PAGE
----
You already pay your bills online and get electronic statements, but there are even more ways you can stop killing innocent trees and wasting time and money dealing with paper. It’s time we went paperless.
Reduce Unnecessary Postal Mail
Junk mail is one of the biggest sources of annoying and unwanted paper. Instead of contacting every company who sends you a catalog or piece of mail and asking to be removed from their mailing list, there are services who help you opt out en masse. In particular, get in touch with the Australian Direct Marketing Association and get added to their Do Not Mail service.
“Print” and Scan to PDF
Instead of printing documents onto paper and filing them away, “print” them to PDF files. Mac users already have a “Save as PDF” option built into every Print dialog by default. Windows users need a little extra software.
Most desktop search software, like Google Desktop or Mac OS X’s Spotlight, can search inside the contents of PDF files, so you don’t need any extra software to find PDF’s you’ve saved. See also Lifehacker readers’ picks of best PDF readers.
If you’ve already got an important bit of paperwork in your hand but you want to digitise it, you need a good document scanner. I’m still loving my Fujitsu ScanSnap, a portable document scanner that I bust out for contracts, legal agreements, and other already-in-paper-form documents.
Here’s more on how to scan paperwork to PDF in one step.
A Word on Backing Up Your Data
Of course, once you start digitising important paperwork, you’ve got to have a good backup system in case your hard drive fails or computer crashes. While fires, flood, and coffee spills can just as easily happen to paper, computer disasters are always possible. Be sure you’ve got automatic local and remote backup for your data just in case.
Digitise Your Signature and Email Instead of Fax
Bypass Paper Entirely and Capture Information Electronically
Many of us walk around with mini-computers/digital cameras in our pockets thanks to smartphones, and we can use them to bypass paper entirely. Instead of jotting your grocery shopping list on a scrap of paper, use Gmail Tasks, Remember the Mlik or your list manager of choice on your phone. Transcribe whiteboards to PDF or even fax documents using previously-mentioned Qipit. Also, popular note-taking application Evernote makes it dead easy to capture ideas, lists, and notes without killing a single tree.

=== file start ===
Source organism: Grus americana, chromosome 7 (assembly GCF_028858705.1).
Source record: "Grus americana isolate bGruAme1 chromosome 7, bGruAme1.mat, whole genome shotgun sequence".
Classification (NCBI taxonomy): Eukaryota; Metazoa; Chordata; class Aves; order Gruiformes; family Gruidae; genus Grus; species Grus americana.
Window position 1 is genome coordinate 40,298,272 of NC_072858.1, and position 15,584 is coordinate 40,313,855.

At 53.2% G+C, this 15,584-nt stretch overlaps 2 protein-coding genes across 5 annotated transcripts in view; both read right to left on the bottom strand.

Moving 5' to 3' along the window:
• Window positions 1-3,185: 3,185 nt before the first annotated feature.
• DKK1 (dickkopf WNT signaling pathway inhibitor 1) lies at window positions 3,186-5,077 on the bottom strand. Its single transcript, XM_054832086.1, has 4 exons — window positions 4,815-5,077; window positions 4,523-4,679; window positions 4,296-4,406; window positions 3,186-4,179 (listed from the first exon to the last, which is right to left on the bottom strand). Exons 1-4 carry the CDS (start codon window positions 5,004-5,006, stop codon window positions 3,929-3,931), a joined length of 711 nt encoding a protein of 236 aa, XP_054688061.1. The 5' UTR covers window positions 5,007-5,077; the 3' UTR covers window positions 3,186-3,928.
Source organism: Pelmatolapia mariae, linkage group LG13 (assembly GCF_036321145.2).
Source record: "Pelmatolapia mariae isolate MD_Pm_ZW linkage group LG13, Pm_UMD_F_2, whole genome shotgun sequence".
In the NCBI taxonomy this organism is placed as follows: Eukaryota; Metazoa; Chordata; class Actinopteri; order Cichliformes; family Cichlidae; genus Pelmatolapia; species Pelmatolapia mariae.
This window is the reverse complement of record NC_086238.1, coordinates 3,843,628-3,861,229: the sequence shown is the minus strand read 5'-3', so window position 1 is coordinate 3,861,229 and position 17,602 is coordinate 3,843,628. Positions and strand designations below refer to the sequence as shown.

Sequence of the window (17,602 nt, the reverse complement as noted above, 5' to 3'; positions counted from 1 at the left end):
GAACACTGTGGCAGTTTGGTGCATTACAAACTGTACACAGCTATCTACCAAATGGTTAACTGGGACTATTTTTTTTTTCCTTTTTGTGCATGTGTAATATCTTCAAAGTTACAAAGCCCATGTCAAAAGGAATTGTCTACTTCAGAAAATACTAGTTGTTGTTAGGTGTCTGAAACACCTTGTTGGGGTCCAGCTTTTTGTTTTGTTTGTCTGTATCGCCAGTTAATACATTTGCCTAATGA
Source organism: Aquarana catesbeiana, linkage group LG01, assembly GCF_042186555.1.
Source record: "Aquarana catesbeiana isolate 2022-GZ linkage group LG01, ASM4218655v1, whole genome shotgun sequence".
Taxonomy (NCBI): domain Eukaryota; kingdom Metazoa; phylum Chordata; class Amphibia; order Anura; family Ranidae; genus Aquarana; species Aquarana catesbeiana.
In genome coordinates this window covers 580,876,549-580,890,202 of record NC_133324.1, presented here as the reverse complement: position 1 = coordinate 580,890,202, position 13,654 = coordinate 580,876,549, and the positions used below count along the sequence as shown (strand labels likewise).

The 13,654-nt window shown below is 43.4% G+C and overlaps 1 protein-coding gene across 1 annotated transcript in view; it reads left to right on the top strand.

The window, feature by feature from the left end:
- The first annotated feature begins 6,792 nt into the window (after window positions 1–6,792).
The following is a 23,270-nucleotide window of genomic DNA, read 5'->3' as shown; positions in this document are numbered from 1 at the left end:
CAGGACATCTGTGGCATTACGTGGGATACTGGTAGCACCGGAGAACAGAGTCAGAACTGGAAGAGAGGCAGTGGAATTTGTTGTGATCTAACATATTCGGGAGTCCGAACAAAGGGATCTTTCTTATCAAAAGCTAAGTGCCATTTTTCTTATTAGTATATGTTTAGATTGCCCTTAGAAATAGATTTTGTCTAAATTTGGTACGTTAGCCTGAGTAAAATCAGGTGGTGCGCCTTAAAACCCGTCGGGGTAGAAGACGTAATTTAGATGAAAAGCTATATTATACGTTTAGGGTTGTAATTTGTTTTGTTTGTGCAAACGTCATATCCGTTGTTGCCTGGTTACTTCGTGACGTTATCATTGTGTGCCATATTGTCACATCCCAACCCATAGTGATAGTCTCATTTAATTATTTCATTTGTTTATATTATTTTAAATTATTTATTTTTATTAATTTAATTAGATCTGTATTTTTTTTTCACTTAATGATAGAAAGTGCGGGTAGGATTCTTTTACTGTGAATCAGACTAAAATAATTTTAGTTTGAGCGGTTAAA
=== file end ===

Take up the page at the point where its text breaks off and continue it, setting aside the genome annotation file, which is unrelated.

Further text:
What Little Paper You HAVE to Keep
Getting rid of ALL the paper in your home or office still isn’t possible in a world where receipts, birth certificates, house deeds, marriage certificates and other important information still needs to be in-hand. To keep your financial paperwork volume down to a minimum, check out how long you need to keep tax documents.
In addition to the paper-reducing techniques mentioned above, folks on Twitter had more ideas for how to reduce paper: fitzwillie says, “evites. Video holiday cards.”
rossm says, “print on both sides of paper, refuse paper (and plastic) bags when shopping, print to pdf whenever possible”
NoahGK says, “for mail-in rebates, I scan to PDF (for my records) and mail the originals (if there’s no online option).”
danielzev says, “I never ask for a receipt when using my debit card”
thompsonpaul says, “Put a No Junk Mail block on mailbox – get online versions of grocery, electronics, hardware flyers instead.”
rickhuizinga says, “Reduce paper? Fujitsu SnapScan and Evernote. All paper documents are scanned to PDF w/OCR, saved to Evernote, and shredded.”
jesseGlacken says, “How I use less paper: News, bank statements & bills via web. eBooks. Cloth napkins & dishtowels vs paper. Canvas grocery bags.”
How do you reduce the amount of paper in your life? Give up your tips in the comments.
Gina Trapani, Lifehacker’s founding editor, never wants another piece of unnecessary paper in her life. Her feature Smarterware appears every week on Lifehacker.